Following Tuning practices are generally followed by Database administrators.

Scale Up

While you should never scale up to tune a specific query, it may be sensible to resize the warehouse to improve overall query performance.  As scaling up adds additional servers, it spreads the workload and effectively increases the overall warehouse cache size.

While Caching is automatic behaviour, there are two best practices you can implement to maximise cache usage and speed query performance.

  1. Utilise same virtual warehouse for same queries: When segmenting query workload you should place users querying the same data on the same virtual warehouse. This maximises the chances that data retrieved to the cache by one user will also be used by others.
  2. Auto-Suspend: You should also avoid being too hasty in suspending a virtual warehouse when it’s not in use. By default, any warehouse will automatically suspend after 10 minutes, and auto-resume when a SQL statement is executed. You could set the auto-suspend to as little as a few seconds to save money, but should be aware, when resumed, the virtual warehouse cache may be clean, which means you lose the performance benefits of caching.
  3. Scale up for large data volumes: If you have a sequence of large queries to perform against massive (multi-terabyte) size data volumes, you can improve workload performance by scaling up. Simple execute a SQL statement to increase the virtual warehouse size, and new queries will start on the larger (faster) cluster.  While this will start with a clean (empty) cache, you should normally find performance doubles at each size, and this extra performance boost will more than out-weigh the cost of refreshing the cache.  However, be aware, if you scale up (or down) the data cache is cleared.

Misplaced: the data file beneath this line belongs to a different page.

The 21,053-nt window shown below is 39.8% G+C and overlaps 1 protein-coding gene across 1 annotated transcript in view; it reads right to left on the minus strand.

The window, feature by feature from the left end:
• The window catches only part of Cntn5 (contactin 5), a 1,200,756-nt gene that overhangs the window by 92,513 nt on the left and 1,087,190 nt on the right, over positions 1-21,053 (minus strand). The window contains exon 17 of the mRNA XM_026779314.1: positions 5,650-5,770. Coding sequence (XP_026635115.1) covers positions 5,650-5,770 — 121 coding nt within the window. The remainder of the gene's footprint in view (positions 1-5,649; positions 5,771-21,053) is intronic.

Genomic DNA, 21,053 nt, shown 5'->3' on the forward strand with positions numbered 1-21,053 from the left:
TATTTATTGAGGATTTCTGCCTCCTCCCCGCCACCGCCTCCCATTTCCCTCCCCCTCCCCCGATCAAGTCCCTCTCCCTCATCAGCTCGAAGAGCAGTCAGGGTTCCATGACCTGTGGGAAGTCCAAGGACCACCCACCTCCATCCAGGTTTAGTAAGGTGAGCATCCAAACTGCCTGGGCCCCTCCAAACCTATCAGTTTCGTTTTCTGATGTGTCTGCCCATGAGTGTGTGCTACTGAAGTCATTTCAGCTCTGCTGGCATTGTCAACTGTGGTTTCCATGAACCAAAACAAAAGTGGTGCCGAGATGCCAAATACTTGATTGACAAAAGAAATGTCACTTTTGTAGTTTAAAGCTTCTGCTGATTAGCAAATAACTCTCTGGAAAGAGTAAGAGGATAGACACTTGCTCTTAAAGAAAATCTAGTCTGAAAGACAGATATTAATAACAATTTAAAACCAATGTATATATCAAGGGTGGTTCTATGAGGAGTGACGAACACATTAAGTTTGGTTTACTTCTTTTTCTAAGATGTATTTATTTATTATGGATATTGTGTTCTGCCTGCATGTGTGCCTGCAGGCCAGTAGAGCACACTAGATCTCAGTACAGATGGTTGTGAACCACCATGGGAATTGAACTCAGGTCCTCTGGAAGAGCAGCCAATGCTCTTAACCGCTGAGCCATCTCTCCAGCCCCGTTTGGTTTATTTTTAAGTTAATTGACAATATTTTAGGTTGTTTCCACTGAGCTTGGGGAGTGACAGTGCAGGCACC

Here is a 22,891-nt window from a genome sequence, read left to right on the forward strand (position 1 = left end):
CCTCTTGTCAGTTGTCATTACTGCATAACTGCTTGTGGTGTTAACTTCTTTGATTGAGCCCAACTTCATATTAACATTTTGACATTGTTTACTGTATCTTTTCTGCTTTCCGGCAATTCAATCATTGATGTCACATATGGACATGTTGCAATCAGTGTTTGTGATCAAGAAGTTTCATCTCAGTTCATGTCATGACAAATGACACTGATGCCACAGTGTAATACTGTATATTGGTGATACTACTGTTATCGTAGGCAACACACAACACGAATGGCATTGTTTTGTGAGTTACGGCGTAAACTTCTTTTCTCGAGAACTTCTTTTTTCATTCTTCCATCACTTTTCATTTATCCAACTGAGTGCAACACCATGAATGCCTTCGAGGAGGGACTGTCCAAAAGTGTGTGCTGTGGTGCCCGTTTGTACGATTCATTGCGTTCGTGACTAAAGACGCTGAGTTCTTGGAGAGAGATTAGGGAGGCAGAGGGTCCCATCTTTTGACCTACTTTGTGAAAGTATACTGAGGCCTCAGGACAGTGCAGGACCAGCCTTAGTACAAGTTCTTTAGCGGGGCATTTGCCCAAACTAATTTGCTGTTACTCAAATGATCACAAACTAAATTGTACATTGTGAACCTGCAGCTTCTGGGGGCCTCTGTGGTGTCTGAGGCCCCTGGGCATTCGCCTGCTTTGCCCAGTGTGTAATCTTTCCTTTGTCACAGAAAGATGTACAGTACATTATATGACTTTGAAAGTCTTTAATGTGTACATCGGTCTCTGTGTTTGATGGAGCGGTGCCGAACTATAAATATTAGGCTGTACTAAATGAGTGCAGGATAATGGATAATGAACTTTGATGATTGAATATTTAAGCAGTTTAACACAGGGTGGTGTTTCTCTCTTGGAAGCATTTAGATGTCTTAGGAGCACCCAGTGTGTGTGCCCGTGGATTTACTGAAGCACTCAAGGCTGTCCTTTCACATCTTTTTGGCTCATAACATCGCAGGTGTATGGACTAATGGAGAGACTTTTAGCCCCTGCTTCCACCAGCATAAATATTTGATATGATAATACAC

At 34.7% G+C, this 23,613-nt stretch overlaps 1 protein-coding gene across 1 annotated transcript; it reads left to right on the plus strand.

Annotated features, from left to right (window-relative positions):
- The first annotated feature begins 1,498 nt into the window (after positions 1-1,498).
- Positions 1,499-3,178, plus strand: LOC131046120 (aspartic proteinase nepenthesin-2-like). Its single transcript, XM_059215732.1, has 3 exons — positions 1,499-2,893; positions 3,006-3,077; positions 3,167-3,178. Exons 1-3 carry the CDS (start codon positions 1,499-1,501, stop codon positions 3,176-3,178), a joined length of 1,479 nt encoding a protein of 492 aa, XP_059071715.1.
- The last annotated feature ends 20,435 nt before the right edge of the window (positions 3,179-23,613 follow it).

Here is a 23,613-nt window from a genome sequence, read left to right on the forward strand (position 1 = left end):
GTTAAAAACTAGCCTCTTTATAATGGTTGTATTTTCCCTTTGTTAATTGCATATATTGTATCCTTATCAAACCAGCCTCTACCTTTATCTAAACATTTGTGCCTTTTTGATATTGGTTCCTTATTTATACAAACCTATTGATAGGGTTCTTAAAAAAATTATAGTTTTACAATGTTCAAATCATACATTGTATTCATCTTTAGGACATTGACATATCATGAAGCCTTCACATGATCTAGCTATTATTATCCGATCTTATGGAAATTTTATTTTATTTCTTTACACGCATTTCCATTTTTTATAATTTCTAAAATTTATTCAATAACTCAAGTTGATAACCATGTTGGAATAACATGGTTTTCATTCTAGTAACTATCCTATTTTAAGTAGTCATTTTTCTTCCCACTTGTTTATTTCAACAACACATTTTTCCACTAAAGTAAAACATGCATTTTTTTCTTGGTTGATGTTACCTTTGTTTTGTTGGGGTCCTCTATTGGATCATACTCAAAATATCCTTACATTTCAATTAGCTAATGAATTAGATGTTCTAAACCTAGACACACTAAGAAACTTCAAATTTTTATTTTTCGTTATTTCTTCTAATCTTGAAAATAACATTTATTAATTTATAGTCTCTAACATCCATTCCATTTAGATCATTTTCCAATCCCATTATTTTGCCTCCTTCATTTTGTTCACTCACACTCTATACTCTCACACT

1. Snowflake Scale Up Warehouse
  4. Scale out for Concurrency: As the workload increases, jobs begin to queue as there are insufficient resources available. However, the Snowflake multi-cluster feature can be configured to automatically create another same-size virtual warehouse, and this continues to take up the load. As tasks complete, the above solution automatically scales back down to a single cluster, and once the last task finishes, the last running cluster will suspend. This is by far the most efficient method of completing batch parallel tasks, and we still have the option of scaling up.
    The SQL snippet below illustrates the command needed to create a multi-cluster warehouse, which will automatically suspend after 60 seconds idle time, but use the ECONOMY scaling policy to favour throughput and saving credits over individual query latency.
    1. Snowflake Scale Out for concurrencySnowflake Concurrency
  5. Scale down – but not too soon: Once your large task has completed, you could reduce costs by scaling down or even suspending the virtual warehouse.  Be aware again however, the cache will start again clean on the smaller cluster.  By all means tune the warehouse size dynamically, but don’t keep adjusting it, or you’ll lose the benefit.

Cache Usage in Snowflake

Snowflake holds both a data cache in SSD in addition to a result cache to maximise SQL query performance.

  1. Result Cache:  Which holds the results of every query executed in the past 24 hours. These are available across virtual warehouses, so query results returned to one user is available to any other user on the system who executes the same query, provided the underlying data has not changed.
  2. Local Disk Cache:  Which is used to cache data used by SQL queries.  Whenever data is needed for a given query it’s retrieved from the Remote Disk storage, and cached in SSD and memory.
  3. Remote Disk:  Which holds the long term storage.  This level is responsible for data resilience, which in the case of Amazon Web Services, means 99.999999999% durability.  Even in the event of an entire data centre failure.
Snowflake Caching

Benchmarking can be done using following strategy : 

  1. Run from cold:  Which meant starting a new virtual warehouse (with no local disk caching), and executing the query.
  2. Run from warm:  Which meant disabling the result caching, and repeating the query. This makes use of the local disk caching, but not the result cache.
  3. Run from hot:  Which again repeated the query, but with the result caching switched on.

Separate query workloads